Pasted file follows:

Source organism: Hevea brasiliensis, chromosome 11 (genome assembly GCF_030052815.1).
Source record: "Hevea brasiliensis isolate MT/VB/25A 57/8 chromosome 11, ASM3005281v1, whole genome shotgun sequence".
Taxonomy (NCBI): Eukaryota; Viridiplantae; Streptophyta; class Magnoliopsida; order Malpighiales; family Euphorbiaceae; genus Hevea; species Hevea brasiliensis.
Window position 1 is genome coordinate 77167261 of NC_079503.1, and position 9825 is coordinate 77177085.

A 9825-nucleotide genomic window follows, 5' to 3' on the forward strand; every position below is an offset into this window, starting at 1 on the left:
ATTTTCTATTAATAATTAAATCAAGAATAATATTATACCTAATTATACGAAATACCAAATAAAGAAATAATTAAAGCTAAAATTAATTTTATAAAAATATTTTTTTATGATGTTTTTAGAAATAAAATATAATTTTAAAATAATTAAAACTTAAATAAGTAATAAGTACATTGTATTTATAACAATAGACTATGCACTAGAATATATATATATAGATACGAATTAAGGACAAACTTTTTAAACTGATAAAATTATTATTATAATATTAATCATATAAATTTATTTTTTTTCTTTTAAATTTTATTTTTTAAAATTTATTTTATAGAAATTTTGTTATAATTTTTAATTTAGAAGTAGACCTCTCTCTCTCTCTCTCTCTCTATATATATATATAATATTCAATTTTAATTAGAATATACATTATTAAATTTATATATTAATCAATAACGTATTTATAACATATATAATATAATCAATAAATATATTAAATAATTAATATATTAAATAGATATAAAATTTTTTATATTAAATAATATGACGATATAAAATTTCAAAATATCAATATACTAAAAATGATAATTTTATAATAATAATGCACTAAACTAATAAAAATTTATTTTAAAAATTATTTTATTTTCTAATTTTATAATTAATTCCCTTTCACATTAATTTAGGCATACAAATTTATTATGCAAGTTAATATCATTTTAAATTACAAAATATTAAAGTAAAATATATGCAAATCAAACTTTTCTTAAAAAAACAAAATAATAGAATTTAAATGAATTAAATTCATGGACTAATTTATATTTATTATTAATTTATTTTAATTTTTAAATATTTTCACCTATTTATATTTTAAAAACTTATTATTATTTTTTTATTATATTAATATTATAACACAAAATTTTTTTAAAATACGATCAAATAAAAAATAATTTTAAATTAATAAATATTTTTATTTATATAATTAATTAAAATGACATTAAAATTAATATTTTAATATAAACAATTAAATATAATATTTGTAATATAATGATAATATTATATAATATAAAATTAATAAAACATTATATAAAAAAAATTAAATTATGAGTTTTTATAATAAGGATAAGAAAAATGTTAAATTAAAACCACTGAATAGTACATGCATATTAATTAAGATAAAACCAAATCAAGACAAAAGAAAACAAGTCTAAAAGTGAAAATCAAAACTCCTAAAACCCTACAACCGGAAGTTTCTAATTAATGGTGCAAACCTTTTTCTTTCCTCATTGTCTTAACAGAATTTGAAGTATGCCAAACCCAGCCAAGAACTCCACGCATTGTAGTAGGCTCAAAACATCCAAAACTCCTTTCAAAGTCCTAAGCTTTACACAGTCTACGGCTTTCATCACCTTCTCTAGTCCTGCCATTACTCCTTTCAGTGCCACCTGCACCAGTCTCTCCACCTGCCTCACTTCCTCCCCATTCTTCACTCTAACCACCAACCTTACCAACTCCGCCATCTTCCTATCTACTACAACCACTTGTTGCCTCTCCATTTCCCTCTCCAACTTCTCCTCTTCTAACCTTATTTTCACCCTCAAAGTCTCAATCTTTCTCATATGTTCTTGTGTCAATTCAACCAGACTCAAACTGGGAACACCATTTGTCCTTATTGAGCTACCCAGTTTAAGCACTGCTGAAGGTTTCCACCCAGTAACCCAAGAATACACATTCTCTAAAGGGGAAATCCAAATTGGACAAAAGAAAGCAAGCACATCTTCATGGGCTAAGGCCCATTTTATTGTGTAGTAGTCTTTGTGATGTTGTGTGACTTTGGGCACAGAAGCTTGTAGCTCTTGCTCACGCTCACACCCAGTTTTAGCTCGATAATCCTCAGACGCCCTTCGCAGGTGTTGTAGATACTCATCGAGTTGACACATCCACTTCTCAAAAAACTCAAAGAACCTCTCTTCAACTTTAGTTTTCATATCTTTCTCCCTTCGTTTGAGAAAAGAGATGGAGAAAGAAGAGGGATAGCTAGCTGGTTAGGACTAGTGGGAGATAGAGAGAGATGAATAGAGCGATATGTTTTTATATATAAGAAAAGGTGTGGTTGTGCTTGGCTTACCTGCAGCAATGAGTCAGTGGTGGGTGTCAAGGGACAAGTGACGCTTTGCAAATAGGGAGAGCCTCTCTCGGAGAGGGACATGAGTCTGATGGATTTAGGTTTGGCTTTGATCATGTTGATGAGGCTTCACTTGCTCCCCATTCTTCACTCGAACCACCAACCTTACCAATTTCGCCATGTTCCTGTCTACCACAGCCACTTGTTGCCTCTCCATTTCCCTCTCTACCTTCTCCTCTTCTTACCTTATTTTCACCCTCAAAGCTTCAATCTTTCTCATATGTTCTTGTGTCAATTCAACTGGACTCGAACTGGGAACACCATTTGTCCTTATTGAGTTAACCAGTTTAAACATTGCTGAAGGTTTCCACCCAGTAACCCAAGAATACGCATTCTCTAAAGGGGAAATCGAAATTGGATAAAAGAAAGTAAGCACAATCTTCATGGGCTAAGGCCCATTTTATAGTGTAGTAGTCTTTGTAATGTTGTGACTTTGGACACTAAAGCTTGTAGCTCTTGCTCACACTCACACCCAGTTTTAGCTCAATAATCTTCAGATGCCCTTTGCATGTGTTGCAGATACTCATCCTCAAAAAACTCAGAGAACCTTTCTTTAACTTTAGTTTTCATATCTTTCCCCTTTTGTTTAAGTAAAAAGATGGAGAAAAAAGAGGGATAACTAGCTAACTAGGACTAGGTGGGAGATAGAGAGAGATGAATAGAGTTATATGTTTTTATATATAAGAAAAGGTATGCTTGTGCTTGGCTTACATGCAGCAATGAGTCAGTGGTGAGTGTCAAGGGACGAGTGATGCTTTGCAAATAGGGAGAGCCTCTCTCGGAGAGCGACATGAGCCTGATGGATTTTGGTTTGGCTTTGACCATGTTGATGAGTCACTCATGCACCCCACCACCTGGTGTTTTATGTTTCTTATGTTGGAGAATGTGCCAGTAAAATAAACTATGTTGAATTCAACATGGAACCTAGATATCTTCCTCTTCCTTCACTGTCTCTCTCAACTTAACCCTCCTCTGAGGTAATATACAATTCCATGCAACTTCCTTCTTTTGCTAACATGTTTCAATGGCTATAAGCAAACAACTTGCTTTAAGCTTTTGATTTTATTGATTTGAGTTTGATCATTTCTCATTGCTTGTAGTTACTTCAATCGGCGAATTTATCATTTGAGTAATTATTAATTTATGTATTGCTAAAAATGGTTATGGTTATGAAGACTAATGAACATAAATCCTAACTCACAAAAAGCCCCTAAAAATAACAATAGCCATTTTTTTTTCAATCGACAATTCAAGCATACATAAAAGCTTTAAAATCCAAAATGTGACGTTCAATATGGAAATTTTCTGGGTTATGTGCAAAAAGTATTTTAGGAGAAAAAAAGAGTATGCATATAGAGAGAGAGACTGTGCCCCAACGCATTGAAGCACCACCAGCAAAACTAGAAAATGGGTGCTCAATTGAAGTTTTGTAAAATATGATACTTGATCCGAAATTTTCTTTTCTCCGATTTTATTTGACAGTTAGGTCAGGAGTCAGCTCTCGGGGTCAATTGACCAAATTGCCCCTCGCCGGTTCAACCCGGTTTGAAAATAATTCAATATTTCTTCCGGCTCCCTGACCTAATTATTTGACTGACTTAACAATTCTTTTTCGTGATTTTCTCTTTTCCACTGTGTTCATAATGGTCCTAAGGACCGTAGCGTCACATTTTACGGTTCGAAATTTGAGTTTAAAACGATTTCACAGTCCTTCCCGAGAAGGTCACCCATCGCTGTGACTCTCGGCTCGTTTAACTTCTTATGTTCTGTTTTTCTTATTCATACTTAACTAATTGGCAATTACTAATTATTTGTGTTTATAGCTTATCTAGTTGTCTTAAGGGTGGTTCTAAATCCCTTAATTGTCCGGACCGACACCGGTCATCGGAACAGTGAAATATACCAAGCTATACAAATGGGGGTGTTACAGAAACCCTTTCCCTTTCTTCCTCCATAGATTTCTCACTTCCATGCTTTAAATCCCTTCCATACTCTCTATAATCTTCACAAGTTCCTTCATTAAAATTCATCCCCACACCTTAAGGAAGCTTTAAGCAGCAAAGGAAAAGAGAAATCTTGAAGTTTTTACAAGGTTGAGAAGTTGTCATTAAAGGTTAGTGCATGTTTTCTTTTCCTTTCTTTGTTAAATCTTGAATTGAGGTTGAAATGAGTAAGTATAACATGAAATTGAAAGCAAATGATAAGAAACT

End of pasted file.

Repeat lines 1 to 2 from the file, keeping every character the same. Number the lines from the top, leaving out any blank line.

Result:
Source organism: Hevea brasiliensis, chromosome 11 (genome assembly GCF_030052815.1).
Source record: "Hevea brasiliensis isolate MT/VB/25A 57/8 chromosome 11, ASM3005281v1, whole genome shotgun sequence".